This is really two albums in one, with a clear line of demarcation between two concepts. Roney says that he wanted to "incorporate African rhythms with a Nefertiti approach" on the whole CD, but Nefertiti easily overwhelms, even obliterates, the African element up until track six ("Village"), where Steve Berrios' percussion and Robert Irving III's synthesizers kick in. Now the music becomes more interesting, sometimes following the direction of Herbie Hancock's Mwandishi Sextet -- and the last four tracks are appropriately linked to one another by Berrios' interludes. The best track, "EBO," has a great theme, an amalgam of Kind of Blue, Filles de Kilimanjaro and Gil Evans, with Chick Corea's Fender Rhodes electric piano complementing Geri Allen's acoustic piano. You guessed it; by now, the boo birds have been out again accusing Roney of being a Miles imitator. But the means are justified here, because Roney creates thoughtful music within his post-Miles idiom and, like his late idol, tries to stretch himself. Besides, there was a good reason for revisiting the past this time; the death of Roney's former employer and bandmate Tony Williams in 1997 made this album, though recorded over three months earlier, a memorial -- unnervingly so in the way Roney and drummer Lenny White follow the Williams rhythmic method in Cole Porter's "I Love You." Also, Pharaoh Sanders puts in a pair of (for him) rather safe cameo appearances.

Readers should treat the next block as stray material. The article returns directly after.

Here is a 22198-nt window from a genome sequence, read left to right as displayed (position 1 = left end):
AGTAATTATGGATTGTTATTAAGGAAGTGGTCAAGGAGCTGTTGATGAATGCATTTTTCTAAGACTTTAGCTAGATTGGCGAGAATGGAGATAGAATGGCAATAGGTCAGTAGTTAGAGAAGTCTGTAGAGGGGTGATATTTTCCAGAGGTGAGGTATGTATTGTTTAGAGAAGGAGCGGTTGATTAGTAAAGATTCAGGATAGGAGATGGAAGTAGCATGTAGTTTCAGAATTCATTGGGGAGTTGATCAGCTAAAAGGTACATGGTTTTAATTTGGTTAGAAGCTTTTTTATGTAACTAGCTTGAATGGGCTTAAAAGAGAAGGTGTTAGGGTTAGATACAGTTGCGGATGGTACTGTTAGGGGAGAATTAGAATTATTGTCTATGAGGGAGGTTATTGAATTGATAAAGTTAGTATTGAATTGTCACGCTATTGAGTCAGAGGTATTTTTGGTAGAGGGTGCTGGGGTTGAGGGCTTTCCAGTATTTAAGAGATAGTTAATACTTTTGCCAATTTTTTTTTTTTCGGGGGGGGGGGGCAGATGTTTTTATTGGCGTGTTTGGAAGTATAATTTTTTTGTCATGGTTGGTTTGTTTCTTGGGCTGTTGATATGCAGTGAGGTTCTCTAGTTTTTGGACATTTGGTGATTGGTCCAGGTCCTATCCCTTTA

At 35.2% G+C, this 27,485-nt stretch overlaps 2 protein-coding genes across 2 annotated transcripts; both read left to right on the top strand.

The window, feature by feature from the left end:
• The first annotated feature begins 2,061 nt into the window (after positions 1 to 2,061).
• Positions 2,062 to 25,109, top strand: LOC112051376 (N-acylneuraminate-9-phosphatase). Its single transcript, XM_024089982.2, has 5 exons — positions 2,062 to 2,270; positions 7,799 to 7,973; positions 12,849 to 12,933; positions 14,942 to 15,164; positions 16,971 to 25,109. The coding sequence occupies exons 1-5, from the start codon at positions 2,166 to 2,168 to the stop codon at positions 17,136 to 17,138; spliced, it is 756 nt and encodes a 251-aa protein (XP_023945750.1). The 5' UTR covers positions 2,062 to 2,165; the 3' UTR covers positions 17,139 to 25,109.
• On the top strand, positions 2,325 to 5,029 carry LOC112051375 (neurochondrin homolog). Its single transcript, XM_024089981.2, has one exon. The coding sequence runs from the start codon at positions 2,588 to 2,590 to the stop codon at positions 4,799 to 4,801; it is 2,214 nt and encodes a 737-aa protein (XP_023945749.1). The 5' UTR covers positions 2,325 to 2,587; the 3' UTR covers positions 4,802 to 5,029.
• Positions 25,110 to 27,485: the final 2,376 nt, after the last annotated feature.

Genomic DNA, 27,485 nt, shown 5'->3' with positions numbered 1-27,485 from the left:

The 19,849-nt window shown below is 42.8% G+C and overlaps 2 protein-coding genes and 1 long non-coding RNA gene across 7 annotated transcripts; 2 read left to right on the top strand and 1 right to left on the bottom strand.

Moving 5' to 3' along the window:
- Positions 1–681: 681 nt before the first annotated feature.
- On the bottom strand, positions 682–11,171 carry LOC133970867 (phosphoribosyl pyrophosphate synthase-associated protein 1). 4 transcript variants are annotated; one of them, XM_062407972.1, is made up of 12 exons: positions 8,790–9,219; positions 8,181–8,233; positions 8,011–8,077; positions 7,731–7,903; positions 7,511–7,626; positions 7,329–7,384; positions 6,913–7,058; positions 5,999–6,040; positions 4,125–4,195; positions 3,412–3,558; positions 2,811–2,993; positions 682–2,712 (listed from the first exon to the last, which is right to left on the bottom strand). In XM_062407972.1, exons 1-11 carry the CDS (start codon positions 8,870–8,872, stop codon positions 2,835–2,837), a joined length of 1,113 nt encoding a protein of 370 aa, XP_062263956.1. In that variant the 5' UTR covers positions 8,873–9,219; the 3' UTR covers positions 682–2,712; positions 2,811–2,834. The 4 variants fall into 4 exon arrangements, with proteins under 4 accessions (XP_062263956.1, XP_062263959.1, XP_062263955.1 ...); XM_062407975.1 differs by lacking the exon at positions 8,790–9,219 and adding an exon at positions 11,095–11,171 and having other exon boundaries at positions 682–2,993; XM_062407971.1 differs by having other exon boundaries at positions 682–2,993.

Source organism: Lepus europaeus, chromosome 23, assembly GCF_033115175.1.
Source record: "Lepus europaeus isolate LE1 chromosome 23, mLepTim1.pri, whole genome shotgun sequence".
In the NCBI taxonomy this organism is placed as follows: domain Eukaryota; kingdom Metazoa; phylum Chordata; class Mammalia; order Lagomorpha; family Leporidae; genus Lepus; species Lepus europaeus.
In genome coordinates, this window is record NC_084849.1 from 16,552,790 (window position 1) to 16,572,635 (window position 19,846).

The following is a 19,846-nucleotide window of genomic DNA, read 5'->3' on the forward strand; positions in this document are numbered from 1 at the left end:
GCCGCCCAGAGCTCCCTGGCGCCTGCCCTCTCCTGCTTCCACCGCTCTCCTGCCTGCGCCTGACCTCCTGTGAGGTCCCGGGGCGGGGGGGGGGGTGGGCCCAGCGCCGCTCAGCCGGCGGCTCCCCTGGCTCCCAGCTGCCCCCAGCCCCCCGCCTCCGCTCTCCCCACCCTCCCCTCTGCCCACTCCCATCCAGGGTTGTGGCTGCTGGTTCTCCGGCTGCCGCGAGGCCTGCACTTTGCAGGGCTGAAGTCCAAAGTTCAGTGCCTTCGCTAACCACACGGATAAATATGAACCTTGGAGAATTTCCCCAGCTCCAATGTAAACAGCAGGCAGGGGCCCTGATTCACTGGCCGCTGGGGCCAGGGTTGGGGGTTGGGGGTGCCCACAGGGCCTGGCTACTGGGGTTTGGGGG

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AllMusic Review by Richard S. Ginell